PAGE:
As questions are answered, department and ownership information are also captured using Active Directory. This allows an organization to create a consistent, holistic picture of the EUC landscape to provide a clear view of the key files that exist across the organization. For example, if there are a thousand files registered, there would be enough granularity to know that one hundred are on remote devices, of which ten are critical and two are pricing models.

The flexibility and benefits of a technology-based EUC approach

Of course, EUC policy controls cannot be based on a ‘point in time’ visibility of the EUC landscape. Crucially, technology helps support a ‘living’ inventory that’s always current, not one that is only current at the time of the annual assessment. An EUC application that may have been medium risk at the start of the year could potentially become high risk because it’s now being worked with remotely, in a different security context. With the automation that technology systems provide, that change is automatically recorded, and the required policy controls enforced.

If the status of the workforce changes – whether shifting to a remote basis, or transitioning back into the office – any changes to policy can be accommodated in the questionnaire, which can then be pushed out automatically to employees.  Similarly, if a specific EUC owner leaves the organization, the files that need to be ‘re-homed’ can be easily flagged. Ever-changing regulatory pressures mean that changes to the policy may also be required, so new questions must be added to the inventory questionnaire. With the right technology, this, too, can be automatically pushed out to users with a request for additional information.

All the registered EUC files can then be automatically subjected to change management and control standards based on the organization’s EUC policy to include things like version management, access supervision, and protection monitoring alongside audit trails for compliance and risk management. The system also facilitates remediation or decommissioning of EUCs based on the organization’s policy.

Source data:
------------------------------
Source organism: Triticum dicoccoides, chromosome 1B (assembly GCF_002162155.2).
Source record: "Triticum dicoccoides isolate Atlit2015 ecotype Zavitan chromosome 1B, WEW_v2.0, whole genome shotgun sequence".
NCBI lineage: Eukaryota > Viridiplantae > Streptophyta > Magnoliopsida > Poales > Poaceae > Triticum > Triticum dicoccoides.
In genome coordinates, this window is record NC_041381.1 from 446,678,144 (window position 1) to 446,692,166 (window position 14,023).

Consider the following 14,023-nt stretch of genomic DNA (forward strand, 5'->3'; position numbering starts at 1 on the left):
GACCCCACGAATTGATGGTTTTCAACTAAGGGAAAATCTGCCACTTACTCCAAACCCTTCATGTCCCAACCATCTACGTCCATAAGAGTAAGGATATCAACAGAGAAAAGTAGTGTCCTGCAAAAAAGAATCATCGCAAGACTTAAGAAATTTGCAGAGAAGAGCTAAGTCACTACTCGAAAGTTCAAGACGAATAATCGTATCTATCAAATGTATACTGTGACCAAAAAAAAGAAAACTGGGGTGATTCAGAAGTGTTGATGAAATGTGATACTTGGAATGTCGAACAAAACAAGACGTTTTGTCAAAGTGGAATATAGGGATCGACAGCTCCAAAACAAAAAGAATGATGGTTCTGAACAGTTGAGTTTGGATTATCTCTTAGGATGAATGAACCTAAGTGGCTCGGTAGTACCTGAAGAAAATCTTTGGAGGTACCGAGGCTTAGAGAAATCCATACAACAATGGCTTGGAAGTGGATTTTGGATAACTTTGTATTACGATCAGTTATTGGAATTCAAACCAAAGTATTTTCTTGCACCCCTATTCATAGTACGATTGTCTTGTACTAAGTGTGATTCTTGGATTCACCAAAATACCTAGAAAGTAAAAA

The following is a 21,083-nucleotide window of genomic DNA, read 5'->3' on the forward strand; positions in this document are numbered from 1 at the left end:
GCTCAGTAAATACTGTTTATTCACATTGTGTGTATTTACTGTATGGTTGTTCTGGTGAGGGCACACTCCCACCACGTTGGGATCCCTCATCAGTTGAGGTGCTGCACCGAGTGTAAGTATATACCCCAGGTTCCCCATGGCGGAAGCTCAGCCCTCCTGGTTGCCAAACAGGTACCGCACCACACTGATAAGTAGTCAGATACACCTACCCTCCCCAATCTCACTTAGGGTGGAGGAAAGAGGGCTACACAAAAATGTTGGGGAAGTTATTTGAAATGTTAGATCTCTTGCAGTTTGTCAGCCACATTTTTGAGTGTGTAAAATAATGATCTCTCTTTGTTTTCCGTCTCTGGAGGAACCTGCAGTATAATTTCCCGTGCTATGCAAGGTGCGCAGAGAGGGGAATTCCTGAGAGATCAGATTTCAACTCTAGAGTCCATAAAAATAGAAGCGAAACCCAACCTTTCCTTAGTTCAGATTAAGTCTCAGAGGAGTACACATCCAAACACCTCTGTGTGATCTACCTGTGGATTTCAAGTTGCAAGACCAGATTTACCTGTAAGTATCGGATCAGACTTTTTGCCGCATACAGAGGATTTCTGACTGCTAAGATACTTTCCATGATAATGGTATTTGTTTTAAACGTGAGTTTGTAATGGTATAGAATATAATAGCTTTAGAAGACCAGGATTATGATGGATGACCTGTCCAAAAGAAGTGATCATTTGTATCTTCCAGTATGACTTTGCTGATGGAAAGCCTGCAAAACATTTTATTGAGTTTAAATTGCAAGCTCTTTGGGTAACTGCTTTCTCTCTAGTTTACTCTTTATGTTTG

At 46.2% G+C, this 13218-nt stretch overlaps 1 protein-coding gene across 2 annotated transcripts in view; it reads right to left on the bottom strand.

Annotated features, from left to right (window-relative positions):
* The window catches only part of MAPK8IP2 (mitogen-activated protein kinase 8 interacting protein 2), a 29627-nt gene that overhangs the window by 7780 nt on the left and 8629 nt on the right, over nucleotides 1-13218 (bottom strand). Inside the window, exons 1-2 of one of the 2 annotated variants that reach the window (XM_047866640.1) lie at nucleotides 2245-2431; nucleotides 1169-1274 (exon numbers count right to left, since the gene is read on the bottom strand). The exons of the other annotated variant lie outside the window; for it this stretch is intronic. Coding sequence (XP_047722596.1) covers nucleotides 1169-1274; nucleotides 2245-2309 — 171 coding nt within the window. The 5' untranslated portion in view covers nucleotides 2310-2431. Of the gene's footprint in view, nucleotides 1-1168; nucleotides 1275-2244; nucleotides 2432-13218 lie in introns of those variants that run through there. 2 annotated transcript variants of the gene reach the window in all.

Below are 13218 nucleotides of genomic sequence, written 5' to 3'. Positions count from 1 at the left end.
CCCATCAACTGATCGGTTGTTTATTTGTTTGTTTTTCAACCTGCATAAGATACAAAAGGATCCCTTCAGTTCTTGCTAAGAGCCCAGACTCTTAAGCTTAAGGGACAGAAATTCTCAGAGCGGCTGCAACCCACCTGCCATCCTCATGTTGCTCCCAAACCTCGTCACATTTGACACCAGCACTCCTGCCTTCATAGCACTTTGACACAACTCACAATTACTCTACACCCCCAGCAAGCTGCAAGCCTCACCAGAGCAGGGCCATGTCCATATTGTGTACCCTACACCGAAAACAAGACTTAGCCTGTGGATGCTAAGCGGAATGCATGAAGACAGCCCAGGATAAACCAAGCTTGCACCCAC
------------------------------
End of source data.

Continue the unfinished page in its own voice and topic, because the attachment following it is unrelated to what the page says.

Keeping EUC ownership where it belongs

It’s worth noting that by ensuring users register EUC files, ownership of EUCs then sits with the business, which is their rightful home. EUC files must never be in the sole remit of individual users, even – or especially – if they work remotely. Such a situation exacerbates the risks posed by business-critical EUC files. The automation delivered by technology provides built-in safeguards for the business to pre-empt and mitigate any risks that emanate from the critical files.

A good EUC policy also underpins formal model risk management, which is becoming essential for regulatory compliance. Technology can help organizations understand what models exist, how they are interlinked across the model ecosystem and how they are currently managed.

It can offer complete visibility into employee compliance processes and a detailed understanding of the unstructured documents, systems and applications that individuals are dependent on in the day-to-day running of operations. It safely facilitates attestation and review, regular reporting and full auditability through to model governance to reduce risk.

Embracing technology is the most reliable, trustworthy, time efficient and cost-effective way of managing the entire EUC environment in organizations – from the creation of EUC policy and adherence through to model risk management for regulatory compliance. Today, as employees are forced to work remotely, this is more relevant and necessary than ever.